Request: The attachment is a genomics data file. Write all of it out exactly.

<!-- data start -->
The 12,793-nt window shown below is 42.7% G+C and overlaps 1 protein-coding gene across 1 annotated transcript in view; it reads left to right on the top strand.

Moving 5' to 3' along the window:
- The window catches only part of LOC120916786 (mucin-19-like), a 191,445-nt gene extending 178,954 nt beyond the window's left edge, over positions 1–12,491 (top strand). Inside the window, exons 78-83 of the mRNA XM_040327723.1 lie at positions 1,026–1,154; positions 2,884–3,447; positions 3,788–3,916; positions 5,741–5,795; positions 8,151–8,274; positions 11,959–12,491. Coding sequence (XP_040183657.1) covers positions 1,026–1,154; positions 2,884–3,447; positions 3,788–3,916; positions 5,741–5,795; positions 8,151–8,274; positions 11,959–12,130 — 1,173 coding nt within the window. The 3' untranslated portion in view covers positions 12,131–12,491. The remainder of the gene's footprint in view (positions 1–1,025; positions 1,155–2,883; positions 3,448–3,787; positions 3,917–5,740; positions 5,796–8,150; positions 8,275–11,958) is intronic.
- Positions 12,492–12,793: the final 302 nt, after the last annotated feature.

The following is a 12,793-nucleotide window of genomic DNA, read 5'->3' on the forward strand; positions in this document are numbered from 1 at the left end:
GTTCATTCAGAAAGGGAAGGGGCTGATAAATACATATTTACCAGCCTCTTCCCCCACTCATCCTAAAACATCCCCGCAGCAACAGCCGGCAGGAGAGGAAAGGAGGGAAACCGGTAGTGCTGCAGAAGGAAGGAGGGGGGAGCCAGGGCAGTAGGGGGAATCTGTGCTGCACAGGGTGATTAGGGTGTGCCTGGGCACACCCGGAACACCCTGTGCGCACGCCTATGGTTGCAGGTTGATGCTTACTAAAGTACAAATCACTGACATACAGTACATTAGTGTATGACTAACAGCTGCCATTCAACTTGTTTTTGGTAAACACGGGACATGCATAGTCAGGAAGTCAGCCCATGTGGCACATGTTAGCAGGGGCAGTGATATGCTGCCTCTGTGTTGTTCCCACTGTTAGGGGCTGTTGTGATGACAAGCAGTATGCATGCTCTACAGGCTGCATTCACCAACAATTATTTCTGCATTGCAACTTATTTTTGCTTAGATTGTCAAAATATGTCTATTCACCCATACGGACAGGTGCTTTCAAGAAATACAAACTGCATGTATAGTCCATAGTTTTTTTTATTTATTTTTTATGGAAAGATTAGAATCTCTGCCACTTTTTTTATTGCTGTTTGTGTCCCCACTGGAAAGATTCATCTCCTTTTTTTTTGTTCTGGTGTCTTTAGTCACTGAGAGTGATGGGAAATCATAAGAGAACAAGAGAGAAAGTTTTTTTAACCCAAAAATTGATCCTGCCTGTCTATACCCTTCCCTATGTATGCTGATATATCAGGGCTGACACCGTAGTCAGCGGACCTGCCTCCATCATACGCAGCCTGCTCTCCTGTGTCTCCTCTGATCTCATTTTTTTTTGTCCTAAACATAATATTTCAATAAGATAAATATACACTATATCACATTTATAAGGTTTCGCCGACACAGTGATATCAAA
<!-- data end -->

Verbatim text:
The 12,793-nt window shown below is 42.7% G+C and overlaps 1 protein-coding gene across 1 annotated transcript in view; it reads left to right on the top strand.

Moving 5' to 3' along the window:
- The window catches only part of LOC120916786 (mucin-19-like), a 191,445-nt gene extending 178,954 nt beyond the window's left edge, over positions 1–12,491 (top strand). Inside the window, exons 78-83 of the mRNA XM_040327723.1 lie at positions 1,026–1,154; positions 2,884–3,447; positions 3,788–3,916; positions 5,741–5,795; positions 8,151–8,274; positions 11,959–12,491. Coding sequence (XP_040183657.1) covers positions 1,026–1,154; positions 2,884–3,447; positions 3,788–3,916; positions 5,741–5,795; positions 8,151–8,274; positions 11,959–12,130 — 1,173 coding nt within the window. The 3' untranslated portion in view covers positions 12,131–12,491. The remainder of the gene's footprint in view (positions 1–1,025; positions 1,155–2,883; positions 3,448–3,787; positions 3,917–5,740; positions 5,796–8,150; positions 8,275–11,958) is intronic.
- Positions 12,492–12,793: the final 302 nt, after the last annotated feature.

The following is a 12,793-nucleotide window of genomic DNA, read 5'->3' on the forward strand; positions in this document are numbered from 1 at the left end:
GTTCATTCAGAAAGGGAAGGGGCTGATAAATACATATTTACCAGCCTCTTCCCCCACTCATCCTAAAACATCCCCGCAGCAACAGCCGGCAGGAGAGGAAAGGAGGGAAACCGGTAGTGCTGCAGAAGGAAGGAGGGGGGAGCCAGGGCAGTAGGGGGAATCTGTGCTGCACAGGGTGATTAGGGTGTGCCTGGGCACACCCGGAACACCCTGTGCGCACGCCTATGGTTGCAGGTTGATGCTTACTAAAGTACAAATCACTGACATACAGTACATTAGTGTATGACTAACAGCTGCCATTCAACTTGTTTTTGGTAAACACGGGACATGCATAGTCAGGAAGTCAGCCCATGTGGCACATGTTAGCAGGGGCAGTGATATGCTGCCTCTGTGTTGTTCCCACTGTTAGGGGCTGTTGTGATGACAAGCAGTATGCATGCTCTACAGGCTGCATTCACCAACAATTATTTCTGCATTGCAACTTATTTTTGCTTAGATTGTCAAAATATGTCTATTCACCCATACGGACAGGTGCTTTCAAGAAATACAAACTGCATGTATAGTCCATAGTTTTTTTTATTTATTTTTTATGGAAAGATTAGAATCTCTGCCACTTTTTTTATTGCTGTTTGTGTCCCCACTGGAAAGATTCATCTCCTTTTTTTTTGTTCTGGTGTCTTTAGTCACTGAGAGTGATGGGAAATCATAAGAGAACAAGAGAGAAAGTTTTTTTAACCCAAAAATTGATCCTGCCTGTCTATACCCTTCCCTATGTATGCTGATATATCAGGGCTGACACCGTAGTCAGCGGACCTGCCTCCATCATACGCAGCCTGCTCTCCTGTGTCTCCTCTGATCTCATTTTTTTTTGTCCTAAACATAATATTTCAATAAGATAAATATACACTATATCACATTTATAAGGTTTCGCCGACACAGTGATATCAAA